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Phil Hope [holding answer 21 November 2005]: More people than ever before with self-declared learning difficulties and/or disabilities are now engaged in LSC funded education and training with 579,000 learners across the post-16 sector in 200304 at a total cost of around £1.3 billion. We want to work closely with the LSC to continue to break down the barriers that people with disabilities face in accessing quality training. The Learning and Skills Act 2000 places a statutory duty on the Learning and Skills Council (LSC) to promote equality of opportunity between persons of different racial groups, men and women, and between disabled and non-disabled. To support that work, the LSC has introduced Equality and Diversity Impact Measures as a planning tool to promote greater equality of opportunity in both fair access to and outcomes from publicly-funded training.
Earlier this year, in our White Paper Skills Getting on in business, getting on at work" we outlined how the LSC is providing capital funding to support colleges and training providers in making the necessary changes to their accommodation, in order to improve access for disabled learners.
However, responsibility for the planning and funding of skills training in Coventry, including skills for people with disabilities, is the responsibility of the LSC. Mark Haysom, the council's chief executive, has written to my hon. Friend with further information. A copy of his letter has been placed in the House Library.
I know that you have recently met again with Mike Bell, the Executive Director for Coventry and Warwickshire to discuss our plans for transforming the LSC. I believe you agreed to meet with Mike after Christmas for a further update on this topic but I know he will be happy to meet with you sooner if you want further details on our plans for provision for learners with disabilities in Coventry and across the West Midlands.
I am enclosing a copy of the Strategic Review the Secretary of State referred to in her written answer to your question. This was carried out by Coventry and Warwickshire Learning and Skills Council earlier this year and is now being implemented. Mike and his colleagues will be happy to discuss the detail with you.
We are making this additional investment in response to the national review of support for learners with disabilities carried out for us by Peter Little. While the review is still out for consultation and we will need to agree nationally how the LSC's expenditure on learning is matched by what other agencies pay for by way of social and domestic support, we acknowledge that our own contribution must rise. This is because the overall numbers of learners with disabilities are rising as medical advances continue.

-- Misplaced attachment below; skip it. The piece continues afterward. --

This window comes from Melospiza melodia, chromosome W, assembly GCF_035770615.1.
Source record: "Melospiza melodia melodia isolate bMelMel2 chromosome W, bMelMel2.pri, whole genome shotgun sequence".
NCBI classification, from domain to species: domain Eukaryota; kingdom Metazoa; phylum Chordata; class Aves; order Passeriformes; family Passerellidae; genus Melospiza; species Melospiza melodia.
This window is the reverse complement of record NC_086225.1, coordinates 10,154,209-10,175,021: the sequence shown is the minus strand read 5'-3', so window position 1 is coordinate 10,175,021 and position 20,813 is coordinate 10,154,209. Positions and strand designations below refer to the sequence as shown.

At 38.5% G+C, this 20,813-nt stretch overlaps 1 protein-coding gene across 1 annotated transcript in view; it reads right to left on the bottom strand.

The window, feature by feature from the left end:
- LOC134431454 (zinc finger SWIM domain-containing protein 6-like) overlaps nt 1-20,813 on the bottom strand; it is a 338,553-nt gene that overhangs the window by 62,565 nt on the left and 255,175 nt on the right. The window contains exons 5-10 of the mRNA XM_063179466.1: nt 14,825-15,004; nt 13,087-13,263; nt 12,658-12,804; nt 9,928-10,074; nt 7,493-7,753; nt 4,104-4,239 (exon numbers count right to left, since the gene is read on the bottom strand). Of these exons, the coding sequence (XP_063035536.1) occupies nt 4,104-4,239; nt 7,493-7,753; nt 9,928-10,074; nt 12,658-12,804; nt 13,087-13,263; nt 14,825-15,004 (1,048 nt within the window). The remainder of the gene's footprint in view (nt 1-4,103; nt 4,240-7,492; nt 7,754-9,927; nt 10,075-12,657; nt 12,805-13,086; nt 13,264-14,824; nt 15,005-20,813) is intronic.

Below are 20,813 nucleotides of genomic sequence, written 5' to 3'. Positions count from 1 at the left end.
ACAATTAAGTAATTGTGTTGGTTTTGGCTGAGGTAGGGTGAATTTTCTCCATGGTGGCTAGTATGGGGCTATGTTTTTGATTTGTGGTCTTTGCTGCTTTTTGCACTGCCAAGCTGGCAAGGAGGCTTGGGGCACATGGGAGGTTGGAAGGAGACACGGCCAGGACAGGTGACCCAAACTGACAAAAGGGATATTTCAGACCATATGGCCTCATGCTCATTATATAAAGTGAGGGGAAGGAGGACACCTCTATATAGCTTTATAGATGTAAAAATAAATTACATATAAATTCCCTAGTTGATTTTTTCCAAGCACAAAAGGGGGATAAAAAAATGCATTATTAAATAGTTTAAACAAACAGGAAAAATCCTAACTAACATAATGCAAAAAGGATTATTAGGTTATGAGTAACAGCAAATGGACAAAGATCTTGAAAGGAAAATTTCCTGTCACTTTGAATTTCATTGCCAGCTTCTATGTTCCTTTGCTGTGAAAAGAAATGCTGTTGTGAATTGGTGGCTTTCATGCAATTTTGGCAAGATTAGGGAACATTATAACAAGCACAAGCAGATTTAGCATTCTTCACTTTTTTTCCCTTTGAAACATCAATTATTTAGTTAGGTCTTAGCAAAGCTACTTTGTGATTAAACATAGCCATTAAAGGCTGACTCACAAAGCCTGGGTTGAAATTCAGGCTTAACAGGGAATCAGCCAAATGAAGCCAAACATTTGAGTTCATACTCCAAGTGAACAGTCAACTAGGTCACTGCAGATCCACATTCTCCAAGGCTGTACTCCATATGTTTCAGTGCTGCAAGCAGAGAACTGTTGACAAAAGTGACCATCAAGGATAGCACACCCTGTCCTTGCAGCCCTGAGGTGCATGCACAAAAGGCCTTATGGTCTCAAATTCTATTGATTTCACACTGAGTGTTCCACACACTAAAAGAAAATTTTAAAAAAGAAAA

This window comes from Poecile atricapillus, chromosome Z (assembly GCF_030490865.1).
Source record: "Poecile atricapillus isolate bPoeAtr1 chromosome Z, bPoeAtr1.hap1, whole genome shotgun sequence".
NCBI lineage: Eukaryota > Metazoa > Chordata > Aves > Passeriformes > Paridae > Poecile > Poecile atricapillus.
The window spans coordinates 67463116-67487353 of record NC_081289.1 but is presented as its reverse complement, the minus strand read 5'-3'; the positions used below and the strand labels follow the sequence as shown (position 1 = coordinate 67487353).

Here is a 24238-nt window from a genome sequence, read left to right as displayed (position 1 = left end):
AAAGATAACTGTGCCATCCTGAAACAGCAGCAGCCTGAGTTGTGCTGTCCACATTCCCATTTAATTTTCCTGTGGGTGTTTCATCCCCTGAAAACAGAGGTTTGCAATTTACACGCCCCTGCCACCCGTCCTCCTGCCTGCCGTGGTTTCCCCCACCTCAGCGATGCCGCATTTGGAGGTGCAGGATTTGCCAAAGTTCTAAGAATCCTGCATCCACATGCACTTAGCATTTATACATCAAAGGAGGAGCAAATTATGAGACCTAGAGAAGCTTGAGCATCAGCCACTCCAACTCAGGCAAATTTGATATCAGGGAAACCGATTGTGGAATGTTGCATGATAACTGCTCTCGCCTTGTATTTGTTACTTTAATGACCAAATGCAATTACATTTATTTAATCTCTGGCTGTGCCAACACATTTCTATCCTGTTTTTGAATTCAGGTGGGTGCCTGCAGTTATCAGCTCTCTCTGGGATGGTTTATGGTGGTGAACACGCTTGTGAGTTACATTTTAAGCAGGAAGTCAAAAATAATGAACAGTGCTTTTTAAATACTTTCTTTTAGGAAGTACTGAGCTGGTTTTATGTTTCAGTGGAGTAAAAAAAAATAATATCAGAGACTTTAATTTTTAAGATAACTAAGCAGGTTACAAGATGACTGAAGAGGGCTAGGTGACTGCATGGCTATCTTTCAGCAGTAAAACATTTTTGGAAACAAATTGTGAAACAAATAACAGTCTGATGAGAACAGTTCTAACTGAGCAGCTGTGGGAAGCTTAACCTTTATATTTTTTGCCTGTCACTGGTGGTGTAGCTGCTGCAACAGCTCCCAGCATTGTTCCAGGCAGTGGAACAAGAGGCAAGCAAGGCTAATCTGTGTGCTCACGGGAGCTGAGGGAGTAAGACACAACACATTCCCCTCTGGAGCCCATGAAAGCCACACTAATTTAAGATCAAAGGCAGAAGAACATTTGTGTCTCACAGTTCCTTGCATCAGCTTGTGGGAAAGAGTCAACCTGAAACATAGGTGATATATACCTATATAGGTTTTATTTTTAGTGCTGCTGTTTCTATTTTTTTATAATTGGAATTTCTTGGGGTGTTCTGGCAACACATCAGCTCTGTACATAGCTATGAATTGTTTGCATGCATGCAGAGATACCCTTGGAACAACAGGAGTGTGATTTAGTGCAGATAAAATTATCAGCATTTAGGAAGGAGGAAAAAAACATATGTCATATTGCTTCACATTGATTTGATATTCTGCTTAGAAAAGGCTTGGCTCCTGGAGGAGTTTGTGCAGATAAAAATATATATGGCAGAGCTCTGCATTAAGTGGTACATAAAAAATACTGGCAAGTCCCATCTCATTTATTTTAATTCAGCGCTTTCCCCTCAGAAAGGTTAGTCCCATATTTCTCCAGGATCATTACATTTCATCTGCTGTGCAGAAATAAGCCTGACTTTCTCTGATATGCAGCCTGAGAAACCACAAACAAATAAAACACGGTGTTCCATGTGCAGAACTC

At a time when numbers of young people are falling and 80% of the workforce of 2010 is already in the labour market we regard it as essential that the aspirations and abilities of all learners are supported and developed. Budgets will shortly be allocated to regions and local LSCs, which will then be able to plan support for next year. Coventry and Warwickshire's local review will be of great help to them in allocating resources appropriately.
We want to get the best support for learners with disabilities by making better use of specialist provision across regions. Mike is leading on this work in the West Midlands and has already begun a review in partnership with the Royal National Institute for the Blind to look at how we better support this particular group of learners. The same approach will apply to a wider review of all specialist support.
Coventry and Warwickshire LSC chairs the Employment sub-group of the Coventry Learning Disabilities Partnership Board. This group includes representatives from Jobcentre Plus, Connexions, Social Services, Mencap and Henley College and has developed a strategy to improve access to employment for people with learning disabilities.
The local LSC is also working as part of the newly-formed Children and Young People's Partnership for Coventry to improve progression for younger learners with disabilities into adulthood and employment.